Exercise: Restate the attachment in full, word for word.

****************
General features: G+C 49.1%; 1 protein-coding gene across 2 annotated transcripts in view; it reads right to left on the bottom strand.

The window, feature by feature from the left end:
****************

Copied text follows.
General features: G+C 49.1%; 1 protein-coding gene across 2 annotated transcripts in view; it reads right to left on the bottom strand.

The window, feature by feature from the left end: